The Earl of Dundee

On that point, I should like to say a word to the noble Lord, Lord Carmichael, about the nature of the discretion that local authorities will have in regard to the fixing of fees. The arrangements are that local authorities will have discretion to charge according to their reasonable costs, in general terms, within the maxima prescribed by the Secretary of State. That of course will allow them to charge less than the maxima either generally or in relation to particular establishments.

Lord Ross of Marnock

This is subject to what is already laid down in, I think, Section 1 of the 1938 Act. Those who are going to apply for registration under the 1938 Act will need to comply with all the other regulations already there. I do not know whether the noble Earl is aware of this, but they have this control over the persons who are employed and the persons who run the establishments. There has to be either a qualified resident—I stress "resident"—medical practitioner or qualified nurse. Does this mean—remembering what we have already said about Section 61 and the changes we are making there—that this is where the adults that were spoken about come in? It has been said that there probably will be adults in these nursing homes. If adults are going to be there, perhaps somebody can tell me how they are going to be covered by a piece of legislation that we have been dealing with up to now. Are these adults going to pay the collective charge or are they going to pay the personal community charge? We were told just the other night that in relation to other hospitals they were covered by that part of the Act dealing with Crown lands. These are not Crown lands, and I think a reference was made at one point that took us from non-Crown lands through to those premises which could come under I think Clause 11—the collective community charge.

How will these people fare? We are told that there are new developments and people will be taken in there. How are they going to be dealt with under the new Bill? It is important because many of these people could be coming from long-stay hospitals where they have not paid any community charge. But under the Bill, coming half-way out into the community, they are now liable for the community charge. They did not pay anything before in the way of rates—in fact we were told just last night that people in long-stay hospitals and people in prison would be under the Secretary of State or a government department. But obviously these private nursing homes are not. What is going to happen there?

The noble Baroness may say that she does not know. I do not know either. I usually only ask questions if I already know the answers, just to see whether Ministers know the answers or can get the information on time from the usual charge of the cavalry from here to another place and back again. It is always very interesting. From that point of view, I should like to know whether the adults who are in these nursing homes are going to pay the personal community charge, or is it going to be collective? Is it a good idea that at one time you are trying to get people out of long-stay hospitals into the community and then you penalise them when that is done? That is going to work against the whole principle of the new ideas that are being developed in respect of mental health, and of course it could be physical health as well.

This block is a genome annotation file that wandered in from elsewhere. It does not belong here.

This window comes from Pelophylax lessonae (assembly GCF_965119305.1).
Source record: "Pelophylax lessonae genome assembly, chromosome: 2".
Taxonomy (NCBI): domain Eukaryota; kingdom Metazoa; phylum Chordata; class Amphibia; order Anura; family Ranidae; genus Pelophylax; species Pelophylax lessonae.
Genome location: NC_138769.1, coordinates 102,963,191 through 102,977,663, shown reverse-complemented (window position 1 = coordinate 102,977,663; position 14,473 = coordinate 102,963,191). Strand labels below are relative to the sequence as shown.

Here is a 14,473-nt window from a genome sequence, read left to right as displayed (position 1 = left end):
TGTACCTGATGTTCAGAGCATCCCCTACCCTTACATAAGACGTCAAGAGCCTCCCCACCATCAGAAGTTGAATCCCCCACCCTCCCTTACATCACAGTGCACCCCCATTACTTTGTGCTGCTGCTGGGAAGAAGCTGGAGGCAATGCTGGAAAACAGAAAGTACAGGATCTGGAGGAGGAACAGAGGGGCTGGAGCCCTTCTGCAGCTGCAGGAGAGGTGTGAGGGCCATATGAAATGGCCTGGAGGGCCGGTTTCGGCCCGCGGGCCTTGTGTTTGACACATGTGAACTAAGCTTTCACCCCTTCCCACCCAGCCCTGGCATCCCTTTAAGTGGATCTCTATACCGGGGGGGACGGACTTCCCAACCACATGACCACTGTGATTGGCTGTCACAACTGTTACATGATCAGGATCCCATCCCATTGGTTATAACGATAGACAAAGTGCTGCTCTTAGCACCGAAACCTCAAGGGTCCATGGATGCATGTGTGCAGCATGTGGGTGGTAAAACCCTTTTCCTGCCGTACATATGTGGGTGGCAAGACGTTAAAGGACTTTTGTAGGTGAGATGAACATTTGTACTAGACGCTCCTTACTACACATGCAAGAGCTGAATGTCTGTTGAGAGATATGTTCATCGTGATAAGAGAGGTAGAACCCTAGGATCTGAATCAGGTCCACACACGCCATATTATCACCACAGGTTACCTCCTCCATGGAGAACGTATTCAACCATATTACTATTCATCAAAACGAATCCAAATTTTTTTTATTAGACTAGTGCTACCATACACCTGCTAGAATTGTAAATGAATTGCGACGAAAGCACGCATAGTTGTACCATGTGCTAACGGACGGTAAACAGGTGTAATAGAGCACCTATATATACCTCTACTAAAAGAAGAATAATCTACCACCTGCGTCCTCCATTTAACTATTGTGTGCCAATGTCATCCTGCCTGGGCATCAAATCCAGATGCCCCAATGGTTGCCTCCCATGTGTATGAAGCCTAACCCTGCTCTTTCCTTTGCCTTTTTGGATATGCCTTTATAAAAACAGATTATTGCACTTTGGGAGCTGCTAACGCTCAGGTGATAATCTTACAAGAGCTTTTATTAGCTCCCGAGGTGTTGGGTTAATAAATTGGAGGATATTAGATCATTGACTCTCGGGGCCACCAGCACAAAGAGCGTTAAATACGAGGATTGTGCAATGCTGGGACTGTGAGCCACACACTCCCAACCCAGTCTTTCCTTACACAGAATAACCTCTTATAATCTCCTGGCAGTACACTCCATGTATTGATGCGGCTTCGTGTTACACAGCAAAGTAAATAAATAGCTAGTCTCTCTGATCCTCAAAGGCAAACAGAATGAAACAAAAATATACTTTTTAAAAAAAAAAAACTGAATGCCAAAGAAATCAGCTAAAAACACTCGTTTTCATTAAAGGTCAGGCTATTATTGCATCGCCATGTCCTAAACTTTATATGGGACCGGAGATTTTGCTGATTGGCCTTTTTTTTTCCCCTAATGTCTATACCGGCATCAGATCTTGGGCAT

Baroness Carnegy of Lour

The noble Lord asks questions of enormous interest. But, frankly, this Bill is not about how nursing homes or other establishments are set up. The Bill relates to paying fees for registration and for varying registration. It has nothing to do with whether patients pay the community charge or whether there is a collective community charge to be paid. Personally, I should certainly not be in a position to answer that question. To do that I should have to look back at our discussions on the Abolition of Domestic Rates Etc. (Scotland) Bill.

We are now discussing nursing homes. This amendment concerns nursing homes; the previous amendments were concerned with other establishments. The nursing homes might be children's nursing homes or nursing homes for adults. My noble friend gave the type of level of registration fee or fee for altering registration. It is not a very large sum if divided between all the people who are residents in the nursing home. It is a very small sum and would probably be included as part of the cost per day that is charged to them for residence. I do not think that it has very much to do with the community charge in this context, although, of course, it has for individuals.